Electric and Plug-in hybrid electric power train is an expanding technology in the contemporary automotive industry. The concept of the electric vehicle has been deliberated by automakers since the early 20th century; however, the technology hasn't developed significantly enough to be considered a conventional means of transportation, with the exception of golf carts, airport transportation trolleys and similar applications.
Continued research and development has led to the emergence of the new generation of vehicles seen in the past two decades. These vehicles have emerged as a substitute for mainstream transportation and as a potential solution to address climatic changes, reducing the Green House Gas Emission (GHGE) with nominal dependency on fossil fuels.
Classification of the hybrid or electric power train vehicles is based on the type of power train implemented by the Automotive OEM (Original Equipment Manufacturer). The popular terminology for categorization is Hybrid Electric Vehicles (HEVs), Plug-In Hybrid Electric Vehicles (PHEVs), plug-in Electric Vehicles (EVs), Battery Electric Vehicles (BEVs) and the emerging Fuel Cell Vehicles (FCVs). Various options based on these conceptual power trains from all major OEMs are now available in the market. However, time has not come yet that any automotive OEM can claim the hybrid and electric vehicles as a substitute to gasoline/diesel vehicles.[Alam MS (2013) Key Barriers to the Profitable Commercialization of Plug-in Hybrid and Electric Vehicles]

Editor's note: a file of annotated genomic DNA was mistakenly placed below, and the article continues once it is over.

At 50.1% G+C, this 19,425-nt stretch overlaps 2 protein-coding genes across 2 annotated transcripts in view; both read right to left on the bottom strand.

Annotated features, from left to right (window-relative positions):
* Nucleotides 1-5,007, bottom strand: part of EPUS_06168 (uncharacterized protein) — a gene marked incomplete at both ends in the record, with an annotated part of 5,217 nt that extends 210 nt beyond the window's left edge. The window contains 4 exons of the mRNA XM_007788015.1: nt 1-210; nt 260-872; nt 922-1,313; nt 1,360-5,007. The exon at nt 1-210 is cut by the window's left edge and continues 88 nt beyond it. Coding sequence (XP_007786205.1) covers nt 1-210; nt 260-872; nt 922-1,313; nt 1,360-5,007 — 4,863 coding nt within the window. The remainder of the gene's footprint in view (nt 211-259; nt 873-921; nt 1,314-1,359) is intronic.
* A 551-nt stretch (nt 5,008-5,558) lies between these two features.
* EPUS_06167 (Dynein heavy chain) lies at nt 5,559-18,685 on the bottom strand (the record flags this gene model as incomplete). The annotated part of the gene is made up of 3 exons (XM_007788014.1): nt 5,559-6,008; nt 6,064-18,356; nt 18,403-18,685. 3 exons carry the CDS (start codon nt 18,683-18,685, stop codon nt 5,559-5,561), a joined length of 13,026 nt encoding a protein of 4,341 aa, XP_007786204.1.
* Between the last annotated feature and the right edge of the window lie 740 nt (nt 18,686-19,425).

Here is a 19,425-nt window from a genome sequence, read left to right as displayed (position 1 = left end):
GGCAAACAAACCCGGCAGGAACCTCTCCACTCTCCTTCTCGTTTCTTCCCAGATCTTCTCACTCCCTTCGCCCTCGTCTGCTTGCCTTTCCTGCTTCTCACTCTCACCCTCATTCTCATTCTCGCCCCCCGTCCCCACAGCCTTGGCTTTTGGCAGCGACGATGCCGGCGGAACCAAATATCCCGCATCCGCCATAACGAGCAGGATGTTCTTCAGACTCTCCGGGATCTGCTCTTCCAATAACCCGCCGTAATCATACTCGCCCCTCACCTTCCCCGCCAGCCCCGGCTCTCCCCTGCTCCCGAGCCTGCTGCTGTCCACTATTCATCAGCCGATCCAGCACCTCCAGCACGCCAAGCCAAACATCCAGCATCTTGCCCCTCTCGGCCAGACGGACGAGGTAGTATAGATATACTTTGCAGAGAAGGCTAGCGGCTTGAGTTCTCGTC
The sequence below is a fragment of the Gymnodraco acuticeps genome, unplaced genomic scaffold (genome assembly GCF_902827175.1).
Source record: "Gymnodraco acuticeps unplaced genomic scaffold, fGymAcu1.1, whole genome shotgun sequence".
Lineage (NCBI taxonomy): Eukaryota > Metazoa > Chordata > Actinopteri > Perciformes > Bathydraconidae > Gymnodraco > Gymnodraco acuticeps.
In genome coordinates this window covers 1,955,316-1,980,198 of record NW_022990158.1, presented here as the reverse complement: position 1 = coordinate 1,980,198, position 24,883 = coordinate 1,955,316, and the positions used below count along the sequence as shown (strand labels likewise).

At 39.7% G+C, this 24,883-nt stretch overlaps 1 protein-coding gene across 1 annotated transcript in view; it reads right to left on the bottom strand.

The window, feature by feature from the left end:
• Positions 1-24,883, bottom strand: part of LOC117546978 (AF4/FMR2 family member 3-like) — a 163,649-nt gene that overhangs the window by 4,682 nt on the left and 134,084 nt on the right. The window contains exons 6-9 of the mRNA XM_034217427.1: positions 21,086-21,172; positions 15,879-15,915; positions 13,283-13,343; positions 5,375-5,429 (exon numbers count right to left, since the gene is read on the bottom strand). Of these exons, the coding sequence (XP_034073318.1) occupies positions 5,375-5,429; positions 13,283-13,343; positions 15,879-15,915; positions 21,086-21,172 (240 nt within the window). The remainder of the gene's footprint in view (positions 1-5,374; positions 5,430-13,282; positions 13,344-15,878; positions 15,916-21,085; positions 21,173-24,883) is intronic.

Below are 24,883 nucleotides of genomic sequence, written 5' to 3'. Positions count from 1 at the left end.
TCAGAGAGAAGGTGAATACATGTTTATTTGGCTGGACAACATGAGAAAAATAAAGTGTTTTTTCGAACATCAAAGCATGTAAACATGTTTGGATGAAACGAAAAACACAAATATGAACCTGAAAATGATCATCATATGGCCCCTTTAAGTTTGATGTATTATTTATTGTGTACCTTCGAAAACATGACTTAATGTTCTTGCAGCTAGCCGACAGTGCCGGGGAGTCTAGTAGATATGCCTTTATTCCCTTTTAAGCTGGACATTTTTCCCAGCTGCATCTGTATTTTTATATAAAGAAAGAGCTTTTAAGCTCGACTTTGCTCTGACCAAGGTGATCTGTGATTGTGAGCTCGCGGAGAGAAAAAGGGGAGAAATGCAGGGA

Last date updated on July, 2014